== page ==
The matter of interest is at the very centre of the collapse of CL Financial and the subsequent $25 Billion bailout, which has been conducted on terms deeply inimical to the Public Interest.


The mis-match between the high cost of CLF’s borrowings and the low return on its varied investments caused that group’s collapse. The bailout was agreed to commit an undefined quantity of scarce Public Money to rescue those investors at the riskiest end of the financial market, most of whom had invested in short-term Annuities. Of course the Executive Flexible Premium Annuity (EFPA) was an insurance product approved as required by law, it would be untrue to attach any other meaning to those investments which we now know to have totalled about $11 Billion. I have always thought of Annuities as long-term investment products in the 15-20 year range, but CLF redefined terms we had thought were settled.

But the bailout itself, apart from refunding the capital of those riskiest of investors, went several steps further –

  • Term – there was no fixed period for repayment;
  • Interest – was only charged on the first $5.0 Billion at 4.75%, with no interest charged on the other repayments to settle CLF’s liabilities.

Those details are disclosed in the MoU of 30th January 2009, the CLF Shareholders’ Agreement of 12th June 2009 and CLICO’s 2015 audited accounts. That audit, at its 32nd note, stated that 4.75% was charged on the first tranche of $5Bn which was lent in 2009.

The Weighted Average Capital Cost of those borrowed sums of Public Money, is less than 1% – 0.95% actually, by my calculations.

The cost to the State of the interest and financing of this bailout has been in excess of $4.83 Billion. Those costs escalated from $30,640,697.82 per month between 30th January 2009 and 30th April 2016 to $85,895,308.99 per month between 30th April 2016 to 30th June 2018. Over one Billion dollars a year in interest, why? That is 2.8 times more in monthly interest charges.

These are the supporting details for my assertions, drawn from the official record or formal correspondence.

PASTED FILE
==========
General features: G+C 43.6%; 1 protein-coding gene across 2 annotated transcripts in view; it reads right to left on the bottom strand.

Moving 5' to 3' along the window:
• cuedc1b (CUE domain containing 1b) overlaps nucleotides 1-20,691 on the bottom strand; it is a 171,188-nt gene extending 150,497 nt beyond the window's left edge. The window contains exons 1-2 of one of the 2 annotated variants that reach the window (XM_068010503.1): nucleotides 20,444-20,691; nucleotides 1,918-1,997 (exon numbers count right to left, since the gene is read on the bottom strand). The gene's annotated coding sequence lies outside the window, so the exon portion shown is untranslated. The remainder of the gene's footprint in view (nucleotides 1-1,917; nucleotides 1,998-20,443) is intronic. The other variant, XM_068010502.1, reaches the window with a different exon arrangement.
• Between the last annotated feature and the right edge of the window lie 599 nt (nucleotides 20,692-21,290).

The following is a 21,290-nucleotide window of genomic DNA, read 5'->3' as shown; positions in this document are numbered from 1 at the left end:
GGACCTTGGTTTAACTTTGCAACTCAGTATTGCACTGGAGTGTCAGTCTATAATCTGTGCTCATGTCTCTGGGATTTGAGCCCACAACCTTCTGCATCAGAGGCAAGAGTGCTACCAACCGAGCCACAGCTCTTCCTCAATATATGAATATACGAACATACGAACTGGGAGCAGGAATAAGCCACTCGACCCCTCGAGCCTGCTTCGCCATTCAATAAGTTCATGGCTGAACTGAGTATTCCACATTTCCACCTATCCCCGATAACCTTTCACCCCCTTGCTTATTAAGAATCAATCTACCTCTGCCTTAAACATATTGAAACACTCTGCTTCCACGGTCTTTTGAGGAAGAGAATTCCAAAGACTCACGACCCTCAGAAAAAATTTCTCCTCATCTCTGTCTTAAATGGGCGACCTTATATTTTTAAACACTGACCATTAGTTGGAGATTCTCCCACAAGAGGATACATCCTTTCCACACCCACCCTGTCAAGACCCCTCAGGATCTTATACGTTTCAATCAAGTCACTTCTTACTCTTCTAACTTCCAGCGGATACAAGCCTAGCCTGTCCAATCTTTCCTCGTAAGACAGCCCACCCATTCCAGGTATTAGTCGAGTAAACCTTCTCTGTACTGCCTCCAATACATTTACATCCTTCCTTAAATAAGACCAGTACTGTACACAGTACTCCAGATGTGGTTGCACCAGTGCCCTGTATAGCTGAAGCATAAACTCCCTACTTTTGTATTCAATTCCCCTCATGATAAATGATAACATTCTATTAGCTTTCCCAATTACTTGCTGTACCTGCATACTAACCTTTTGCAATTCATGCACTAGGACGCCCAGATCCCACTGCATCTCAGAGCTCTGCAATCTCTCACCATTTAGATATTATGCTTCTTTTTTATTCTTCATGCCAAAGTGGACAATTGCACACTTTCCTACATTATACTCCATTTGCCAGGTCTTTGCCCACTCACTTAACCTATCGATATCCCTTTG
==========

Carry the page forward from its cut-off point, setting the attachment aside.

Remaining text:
1. The cause of the CLF collapse

    Ewart Williams, Governor of the Central Bank TT. Photo courtesy Trinidad Guardian.
    Ewart Williams, Governor of the Central Bank TT

    When the CLF collapse was announced on Friday 30th January 2009, the then Governor of the Central Bank, Ewart Williams, specified as one of its main causes –

    “…An aggressive high interest rate resource mobilization strategy to finance equally high risk investments, much of which are in illiquid assets (including real estate both in Trinidad and Tobago and abroad)…” (emphasis is in the original statement).

  2. How large were CLF’s high-interest borrowings?

    Winston Dookeran

    Winston Dookeran’s inaugural Budget Statement, on 8th September 2010, explained that

    “…The number of traditional, long term policyholders affected by this crisis, covering pensions, life and health insurance, is around 225,000 persons and accounts for $6 billion in liabilities.

    CLICO also sold short term investments, which were in substance, deposit accounts with 3-5 year durations, and which earned interest rates significantly above market rates. The company also guaranteed the liabilities of a mutual fund that also paid above market interest rates with terms similar to the short term investments. There are approximately 25,000 customers holding these short term contracts, and the liability to this group is in the region of $12 billion. It was from these short term contracts that CL Financial financed many of its large acquisitions and speculative investments which have fallen tremendously…” (pg 9)

  3. What has the State paid in interest and financing costs to fund the bailout?

    According to the letter from the Chief State Solicitor of 19th November 2018, that sum is $4,830,506,986.33, as at 30th June 2018.

  4. How much interest will CLF have to repay on the bailout?

    The Weighted Average Cost of Capital (WACC) is a metric used to show what is the average cost of the capital raised by a company. It is a vital tool in strategic management and allows the company’s leaders to make effective borrowing decisions. If we apply this approach to the CL Financial bailout the answer is instructive. So, one can assume that the total advanced is $25Bn with only 4.75% interest on the first $5Bn and no interest on any more of the Public Money advanced to CLF. Accordingly, given that only 20% of the CLF bailout pays interest at 4.75% and the other 80% is at zero-percent, the WACC is .95%. Less than 1% is the interest due from CLF.

  5. How does the 4.75% interest rate compare?